Archive | June 2018

Insects in the heat

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Visits to the woodlands around Battle and Hastings and Alexandra Park. Today I attempted to photograph insects that I thought could be identified to species from photos. At Old Roar Ghyll LNR in Alexandra Park. By waiting and being patient I noted an Oxycera Soldierfly, an insect I rarely see. It was too fast and brief for a photo but I managed to get two pictures of a wasp which I believe is a male of Gorytes laticinctus. This wasp hunts a number of Homopteran Bugs as prey for the young, including Aphrophora alni which is an Alder bug.

Recently I was very pleased to record the large Leafcutter bee Megachile lignesica from Broomgrove, Ore.

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to Coghurst and Fore Wood

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Linnaemya picta on Hogweed

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Anthidium manicatum visiting Marsh Woundwort

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Broad-bodied Chaser

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Broad-bodied Chaser

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Beautiful demoiselle

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An afternoon walk on the 11th, from upper Combe Haven to Coghurst, Fore Wood and towards Battle. Strong sunshine tempered with light cloud.

Notes

A Reed warbler singing from the Willow at the Covehurst pond yesterday, perhaps the bird that I heard briefly from the thorn scrub there a while ago. Otherwise another migrant arrival. Today a Reed warbler was a delightful addition to the birds of Ore Valley. One singing frequently from a stand of Reeds and other plants in the Power site area. Has it come in just as the reeds have grown a bit taller and will it try to keep up a territory here?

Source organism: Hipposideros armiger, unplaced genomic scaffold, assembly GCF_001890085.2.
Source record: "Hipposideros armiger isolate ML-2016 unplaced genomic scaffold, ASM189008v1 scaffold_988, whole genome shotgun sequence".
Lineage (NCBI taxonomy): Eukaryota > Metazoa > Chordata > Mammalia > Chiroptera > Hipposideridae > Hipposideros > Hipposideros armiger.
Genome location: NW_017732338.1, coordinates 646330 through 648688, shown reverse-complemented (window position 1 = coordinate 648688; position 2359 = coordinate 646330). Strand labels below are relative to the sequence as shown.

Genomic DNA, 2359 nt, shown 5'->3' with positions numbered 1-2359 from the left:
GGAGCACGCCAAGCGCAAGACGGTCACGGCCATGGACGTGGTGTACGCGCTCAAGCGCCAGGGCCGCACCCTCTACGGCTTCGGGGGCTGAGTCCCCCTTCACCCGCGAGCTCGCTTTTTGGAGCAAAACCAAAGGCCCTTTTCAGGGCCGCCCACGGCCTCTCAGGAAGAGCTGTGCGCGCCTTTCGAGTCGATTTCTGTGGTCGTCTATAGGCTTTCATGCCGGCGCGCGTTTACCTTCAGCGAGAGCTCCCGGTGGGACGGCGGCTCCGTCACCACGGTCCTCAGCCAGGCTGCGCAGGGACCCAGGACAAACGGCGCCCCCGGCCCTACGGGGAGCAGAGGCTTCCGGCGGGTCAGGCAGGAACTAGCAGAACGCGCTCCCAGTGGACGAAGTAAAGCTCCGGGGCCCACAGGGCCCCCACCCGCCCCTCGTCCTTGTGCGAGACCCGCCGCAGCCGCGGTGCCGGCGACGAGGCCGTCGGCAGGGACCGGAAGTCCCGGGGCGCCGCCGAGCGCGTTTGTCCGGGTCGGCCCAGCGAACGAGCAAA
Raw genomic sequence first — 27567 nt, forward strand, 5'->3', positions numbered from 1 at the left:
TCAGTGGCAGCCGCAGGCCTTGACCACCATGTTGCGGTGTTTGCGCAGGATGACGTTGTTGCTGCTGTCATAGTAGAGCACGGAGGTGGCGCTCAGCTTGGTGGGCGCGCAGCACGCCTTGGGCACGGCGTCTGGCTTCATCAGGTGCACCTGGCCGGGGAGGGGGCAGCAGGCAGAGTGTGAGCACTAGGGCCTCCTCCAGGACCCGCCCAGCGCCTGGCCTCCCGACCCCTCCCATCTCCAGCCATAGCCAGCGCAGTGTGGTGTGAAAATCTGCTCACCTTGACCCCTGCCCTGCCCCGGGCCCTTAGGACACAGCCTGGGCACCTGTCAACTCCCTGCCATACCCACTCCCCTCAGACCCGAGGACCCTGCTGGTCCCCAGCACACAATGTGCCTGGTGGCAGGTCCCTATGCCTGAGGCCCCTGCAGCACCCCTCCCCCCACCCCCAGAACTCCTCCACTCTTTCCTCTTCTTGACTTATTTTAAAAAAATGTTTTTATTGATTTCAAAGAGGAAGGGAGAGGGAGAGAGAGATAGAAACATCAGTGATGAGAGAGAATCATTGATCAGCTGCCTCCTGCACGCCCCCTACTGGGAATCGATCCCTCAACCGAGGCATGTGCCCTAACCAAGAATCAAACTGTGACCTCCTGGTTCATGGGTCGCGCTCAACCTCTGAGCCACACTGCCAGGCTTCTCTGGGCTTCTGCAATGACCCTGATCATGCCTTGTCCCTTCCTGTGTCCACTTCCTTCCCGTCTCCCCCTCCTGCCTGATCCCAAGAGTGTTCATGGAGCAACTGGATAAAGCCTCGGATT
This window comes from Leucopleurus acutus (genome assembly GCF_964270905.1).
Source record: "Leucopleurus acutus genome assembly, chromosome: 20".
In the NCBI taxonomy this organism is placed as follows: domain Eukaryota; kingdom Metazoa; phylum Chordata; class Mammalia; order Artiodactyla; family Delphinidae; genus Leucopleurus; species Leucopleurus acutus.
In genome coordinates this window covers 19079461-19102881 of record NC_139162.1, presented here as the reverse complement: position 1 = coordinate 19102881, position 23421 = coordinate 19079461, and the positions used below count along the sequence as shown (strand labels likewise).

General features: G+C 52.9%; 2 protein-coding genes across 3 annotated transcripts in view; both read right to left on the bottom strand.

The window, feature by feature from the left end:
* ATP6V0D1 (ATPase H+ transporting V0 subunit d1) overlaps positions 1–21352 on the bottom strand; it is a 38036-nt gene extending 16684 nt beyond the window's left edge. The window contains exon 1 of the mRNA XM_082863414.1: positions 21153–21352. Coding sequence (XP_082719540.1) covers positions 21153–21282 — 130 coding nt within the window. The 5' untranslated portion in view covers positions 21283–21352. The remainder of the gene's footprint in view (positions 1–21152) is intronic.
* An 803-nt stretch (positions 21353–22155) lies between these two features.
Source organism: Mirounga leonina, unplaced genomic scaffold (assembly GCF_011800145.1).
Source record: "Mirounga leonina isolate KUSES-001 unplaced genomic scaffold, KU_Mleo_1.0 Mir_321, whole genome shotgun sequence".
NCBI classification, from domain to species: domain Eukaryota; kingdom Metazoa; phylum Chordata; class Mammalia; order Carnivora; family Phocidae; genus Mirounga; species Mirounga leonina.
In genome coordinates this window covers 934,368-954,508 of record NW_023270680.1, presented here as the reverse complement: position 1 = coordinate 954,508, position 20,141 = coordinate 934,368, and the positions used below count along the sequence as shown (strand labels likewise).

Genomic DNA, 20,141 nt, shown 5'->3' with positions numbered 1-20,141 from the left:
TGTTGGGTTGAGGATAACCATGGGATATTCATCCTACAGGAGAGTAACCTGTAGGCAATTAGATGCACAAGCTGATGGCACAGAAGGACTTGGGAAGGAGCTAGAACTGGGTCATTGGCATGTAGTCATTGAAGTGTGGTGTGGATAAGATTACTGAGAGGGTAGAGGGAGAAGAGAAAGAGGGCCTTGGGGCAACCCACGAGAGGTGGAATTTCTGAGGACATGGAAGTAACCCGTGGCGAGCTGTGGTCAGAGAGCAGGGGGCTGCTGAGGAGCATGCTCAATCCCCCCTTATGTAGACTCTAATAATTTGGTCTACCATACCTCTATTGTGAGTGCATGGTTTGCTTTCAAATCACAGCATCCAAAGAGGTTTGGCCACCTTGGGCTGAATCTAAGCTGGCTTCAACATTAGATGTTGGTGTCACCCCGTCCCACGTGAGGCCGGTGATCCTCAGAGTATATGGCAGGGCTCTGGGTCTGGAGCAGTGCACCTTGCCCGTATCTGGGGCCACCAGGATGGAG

Emperor Dragonfly was patrolling the water and there were good numbers of Azure, Blue-tailed and Large Red Damselflys.

Two Painted Lady butterflies appeared at North’s Seat yesterday and today one visited Ore Valley. There seems to have been an arrival of Marmalade flies and Silver-Y Moths.

 

 

Hayfever

Pollen levels have been very high. For me it is the steady NE wind and dry warm conditions after a wet spring which makes my hayfever severe in late May and early June and this late spring has been a classic. I noticed numbers of people suffering in the town today. The poor air quality from marine and road traffic must add to the burden for everyone.

Yesterday a Red kite circling over the street at midday – the bird’s arrival and slow passage marked by cries of incredulity and then fear and anger from the nesters on the rooftops.

A pair of Carrion crows have been searching chimneys for food and were seen off by a pair of Jackdaws that stooped repeatedly at them until they moved away.

Insect variety continues at Coghurst, St Helens Down and Alexandra Park during recent visits.

 

Note

A walk in Broomgrove, Ore Valley in the afternoon when the sun had started to show. Insects celebrating the sunlit borders of the woodland paths.

 

Recent notes

Ten Swifts and several Swallows passing north or east over the coast on a murky day on the 29th. On the 30th alarm calls from Herring Gulls at mid-afternoon alerted me to a Honey buzzard flying straight westwards quite low over the town, followed by one or two concerned gulls. The bird was quite light and buoyant and I believe it was a male.

Stonechats have fledged at least one young up at the glens where Whitethroats are collecting insects for brooding females or young.

The flora around the town end ponds at Alexandra Park is interesting now with the softer landscaping and management. There were a few insects about today despite a fresh overcast breeze.